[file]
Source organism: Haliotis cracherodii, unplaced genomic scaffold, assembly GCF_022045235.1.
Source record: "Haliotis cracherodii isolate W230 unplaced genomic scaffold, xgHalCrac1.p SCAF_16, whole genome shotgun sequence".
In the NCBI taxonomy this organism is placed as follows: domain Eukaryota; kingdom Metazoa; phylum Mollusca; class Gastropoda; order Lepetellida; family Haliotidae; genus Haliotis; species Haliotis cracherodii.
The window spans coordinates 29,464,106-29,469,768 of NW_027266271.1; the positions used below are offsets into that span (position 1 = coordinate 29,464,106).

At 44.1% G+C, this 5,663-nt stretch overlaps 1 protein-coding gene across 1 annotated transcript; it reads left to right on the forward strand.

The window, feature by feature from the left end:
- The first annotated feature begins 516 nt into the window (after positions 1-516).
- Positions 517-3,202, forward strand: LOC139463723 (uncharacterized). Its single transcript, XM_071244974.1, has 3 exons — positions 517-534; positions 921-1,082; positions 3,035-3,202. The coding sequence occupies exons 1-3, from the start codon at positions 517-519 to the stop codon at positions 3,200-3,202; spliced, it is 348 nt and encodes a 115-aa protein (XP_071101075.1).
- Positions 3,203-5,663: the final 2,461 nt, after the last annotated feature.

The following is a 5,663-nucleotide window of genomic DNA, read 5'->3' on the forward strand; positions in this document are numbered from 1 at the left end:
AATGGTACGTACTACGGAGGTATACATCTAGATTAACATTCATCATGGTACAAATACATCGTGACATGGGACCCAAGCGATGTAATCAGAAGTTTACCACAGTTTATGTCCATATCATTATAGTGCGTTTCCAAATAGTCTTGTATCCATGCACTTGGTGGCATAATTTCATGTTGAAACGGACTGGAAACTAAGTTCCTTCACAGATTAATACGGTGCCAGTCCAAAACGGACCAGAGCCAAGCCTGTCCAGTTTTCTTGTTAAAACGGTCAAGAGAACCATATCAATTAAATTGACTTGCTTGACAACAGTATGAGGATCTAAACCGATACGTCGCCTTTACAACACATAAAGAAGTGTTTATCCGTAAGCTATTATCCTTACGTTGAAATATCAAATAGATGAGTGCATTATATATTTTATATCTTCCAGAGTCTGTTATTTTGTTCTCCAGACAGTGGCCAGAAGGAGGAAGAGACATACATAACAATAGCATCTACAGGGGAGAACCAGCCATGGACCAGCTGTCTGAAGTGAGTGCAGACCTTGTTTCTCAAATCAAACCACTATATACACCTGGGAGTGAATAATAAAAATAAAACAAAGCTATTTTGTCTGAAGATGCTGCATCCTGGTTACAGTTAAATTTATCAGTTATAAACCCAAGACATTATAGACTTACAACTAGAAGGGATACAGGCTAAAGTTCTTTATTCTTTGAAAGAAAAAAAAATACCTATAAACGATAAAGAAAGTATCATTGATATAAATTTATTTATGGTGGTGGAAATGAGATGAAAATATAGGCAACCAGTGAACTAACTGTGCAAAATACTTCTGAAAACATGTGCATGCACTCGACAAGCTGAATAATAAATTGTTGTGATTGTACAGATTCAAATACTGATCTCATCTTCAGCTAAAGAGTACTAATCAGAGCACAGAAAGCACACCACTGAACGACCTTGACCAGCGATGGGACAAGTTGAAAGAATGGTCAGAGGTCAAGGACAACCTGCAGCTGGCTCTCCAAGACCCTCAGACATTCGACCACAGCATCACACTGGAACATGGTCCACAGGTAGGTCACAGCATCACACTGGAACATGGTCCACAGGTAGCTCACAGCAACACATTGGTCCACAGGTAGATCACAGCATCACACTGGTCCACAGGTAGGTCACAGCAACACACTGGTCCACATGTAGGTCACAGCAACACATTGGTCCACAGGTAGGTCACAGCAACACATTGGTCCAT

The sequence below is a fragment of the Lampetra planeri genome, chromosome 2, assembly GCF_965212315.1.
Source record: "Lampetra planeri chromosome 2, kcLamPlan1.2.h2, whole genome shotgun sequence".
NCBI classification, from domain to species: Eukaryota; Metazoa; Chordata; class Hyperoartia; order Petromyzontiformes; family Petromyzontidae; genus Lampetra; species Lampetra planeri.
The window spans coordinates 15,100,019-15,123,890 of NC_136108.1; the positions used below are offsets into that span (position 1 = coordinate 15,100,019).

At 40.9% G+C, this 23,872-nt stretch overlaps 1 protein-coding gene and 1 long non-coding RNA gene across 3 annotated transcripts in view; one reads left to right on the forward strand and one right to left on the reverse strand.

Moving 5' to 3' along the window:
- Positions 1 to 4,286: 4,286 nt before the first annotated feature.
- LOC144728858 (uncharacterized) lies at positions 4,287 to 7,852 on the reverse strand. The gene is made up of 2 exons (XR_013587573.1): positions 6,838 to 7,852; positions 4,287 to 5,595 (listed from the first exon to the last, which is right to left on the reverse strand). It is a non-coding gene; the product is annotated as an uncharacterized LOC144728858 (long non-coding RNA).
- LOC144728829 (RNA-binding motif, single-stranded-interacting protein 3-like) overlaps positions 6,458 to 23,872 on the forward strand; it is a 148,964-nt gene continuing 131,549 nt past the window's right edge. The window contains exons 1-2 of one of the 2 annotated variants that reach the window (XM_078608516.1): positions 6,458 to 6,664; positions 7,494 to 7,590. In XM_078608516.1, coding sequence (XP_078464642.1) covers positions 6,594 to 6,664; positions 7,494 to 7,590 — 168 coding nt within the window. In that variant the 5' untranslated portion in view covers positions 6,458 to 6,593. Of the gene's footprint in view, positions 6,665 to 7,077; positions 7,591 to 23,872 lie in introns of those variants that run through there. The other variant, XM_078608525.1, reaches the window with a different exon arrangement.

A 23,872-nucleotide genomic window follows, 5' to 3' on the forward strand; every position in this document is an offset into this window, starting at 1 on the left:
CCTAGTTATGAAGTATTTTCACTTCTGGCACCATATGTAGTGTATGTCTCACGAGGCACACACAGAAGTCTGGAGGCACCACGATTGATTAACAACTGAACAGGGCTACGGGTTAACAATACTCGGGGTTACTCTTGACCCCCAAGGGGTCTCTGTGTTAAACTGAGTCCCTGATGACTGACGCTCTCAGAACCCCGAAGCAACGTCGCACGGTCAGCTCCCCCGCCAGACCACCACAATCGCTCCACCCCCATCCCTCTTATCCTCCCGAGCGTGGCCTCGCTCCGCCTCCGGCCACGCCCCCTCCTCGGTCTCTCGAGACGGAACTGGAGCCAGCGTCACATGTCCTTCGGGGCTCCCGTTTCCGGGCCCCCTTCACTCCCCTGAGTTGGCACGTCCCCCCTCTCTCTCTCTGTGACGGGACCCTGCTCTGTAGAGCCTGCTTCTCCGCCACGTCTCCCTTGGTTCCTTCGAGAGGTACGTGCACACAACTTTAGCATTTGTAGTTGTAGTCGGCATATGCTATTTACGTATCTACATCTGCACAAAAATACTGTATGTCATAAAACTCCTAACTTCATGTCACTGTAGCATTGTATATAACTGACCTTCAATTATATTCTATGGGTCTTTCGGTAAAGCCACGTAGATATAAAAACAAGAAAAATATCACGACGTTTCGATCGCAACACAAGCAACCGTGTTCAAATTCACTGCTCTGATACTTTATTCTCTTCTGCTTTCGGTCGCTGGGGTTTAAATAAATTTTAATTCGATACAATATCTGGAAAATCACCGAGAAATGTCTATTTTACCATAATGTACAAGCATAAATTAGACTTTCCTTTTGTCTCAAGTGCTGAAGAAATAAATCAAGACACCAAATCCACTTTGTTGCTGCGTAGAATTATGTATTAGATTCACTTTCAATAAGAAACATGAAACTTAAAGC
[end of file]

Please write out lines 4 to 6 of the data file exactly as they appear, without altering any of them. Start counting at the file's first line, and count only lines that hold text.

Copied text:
The window spans coordinates 29,464,106-29,469,768 of NW_027266271.1; the positions used below are offsets into that span (position 1 = coordinate 29,464,106).

At 44.1% G+C, this 5,663-nt stretch overlaps 1 protein-coding gene across 1 annotated transcript; it reads left to right on the forward strand.

The window, feature by feature from the left end: